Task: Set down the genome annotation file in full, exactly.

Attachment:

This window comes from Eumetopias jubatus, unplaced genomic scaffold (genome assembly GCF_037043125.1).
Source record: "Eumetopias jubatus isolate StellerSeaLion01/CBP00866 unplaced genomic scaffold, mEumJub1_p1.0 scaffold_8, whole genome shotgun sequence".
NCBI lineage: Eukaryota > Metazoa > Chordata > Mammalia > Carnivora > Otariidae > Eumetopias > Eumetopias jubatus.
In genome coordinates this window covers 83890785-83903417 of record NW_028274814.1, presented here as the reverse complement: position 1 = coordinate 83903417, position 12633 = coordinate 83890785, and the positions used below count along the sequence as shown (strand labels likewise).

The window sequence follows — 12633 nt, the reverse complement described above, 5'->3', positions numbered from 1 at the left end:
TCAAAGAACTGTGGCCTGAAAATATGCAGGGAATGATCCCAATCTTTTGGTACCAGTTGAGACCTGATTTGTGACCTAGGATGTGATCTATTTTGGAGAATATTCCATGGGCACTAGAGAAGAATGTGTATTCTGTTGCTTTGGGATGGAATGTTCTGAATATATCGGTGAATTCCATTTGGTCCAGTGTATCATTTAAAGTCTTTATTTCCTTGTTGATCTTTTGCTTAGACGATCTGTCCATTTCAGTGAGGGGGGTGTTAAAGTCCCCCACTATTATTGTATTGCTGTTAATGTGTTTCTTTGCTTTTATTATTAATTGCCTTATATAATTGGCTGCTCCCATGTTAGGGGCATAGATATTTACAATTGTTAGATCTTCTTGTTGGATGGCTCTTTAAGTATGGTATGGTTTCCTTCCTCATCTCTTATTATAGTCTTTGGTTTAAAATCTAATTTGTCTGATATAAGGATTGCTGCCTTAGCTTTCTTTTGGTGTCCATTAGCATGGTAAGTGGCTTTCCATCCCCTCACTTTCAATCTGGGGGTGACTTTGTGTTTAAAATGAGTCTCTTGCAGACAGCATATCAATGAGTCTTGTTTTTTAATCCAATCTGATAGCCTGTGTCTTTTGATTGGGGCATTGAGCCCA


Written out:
This window comes from Eumetopias jubatus, unplaced genomic scaffold (genome assembly GCF_037043125.1).
Source record: "Eumetopias jubatus isolate StellerSeaLion01/CBP00866 unplaced genomic scaffold, mEumJub1_p1.0 scaffold_8, whole genome shotgun sequence".
NCBI lineage: Eukaryota > Metazoa > Chordata > Mammalia > Carnivora > Otariidae > Eumetopias > Eumetopias jubatus.
In genome coordinates this window covers 83890785-83903417 of record NW_028274814.1, presented here as the reverse complement: position 1 = coordinate 83903417, position 12633 = coordinate 83890785, and the positions used below count along the sequence as shown (strand labels likewise).

The window sequence follows — 12633 nt, the reverse complement described above, 5'->3', positions numbered from 1 at the left end:
TCAAAGAACTGTGGCCTGAAAATATGCAGGGAATGATCCCAATCTTTTGGTACCAGTTGAGACCTGATTTGTGACCTAGGATGTGATCTATTTTGGAGAATATTCCATGGGCACTAGAGAAGAATGTGTATTCTGTTGCTTTGGGATGGAATGTTCTGAATATATCGGTGAATTCCATTTGGTCCAGTGTATCATTTAAAGTCTTTATTTCCTTGTTGATCTTTTGCTTAGACGATCTGTCCATTTCAGTGAGGGGGGTGTTAAAGTCCCCCACTATTATTGTATTGCTGTTAATGTGTTTCTTTGCTTTTATTATTAATTGCCTTATATAATTGGCTGCTCCCATGTTAGGGGCATAGATATTTACAATTGTTAGATCTTCTTGTTGGATGGCTCTTTAAGTATGGTATGGTTTCCTTCCTCATCTCTTATTATAGTCTTTGGTTTAAAATCTAATTTGTCTGATATAAGGATTGCTGCCTTAGCTTTCTTTTGGTGTCCATTAGCATGGTAAGTGGCTTTCCATCCCCTCACTTTCAATCTGGGGGTGACTTTGTGTTTAAAATGAGTCTCTTGCAGACAGCATATCAATGAGTCTTGTTTTTTAATCCAATCTGATAGCCTGTGTCTTTTGATTGGGGCATTGAGCCCA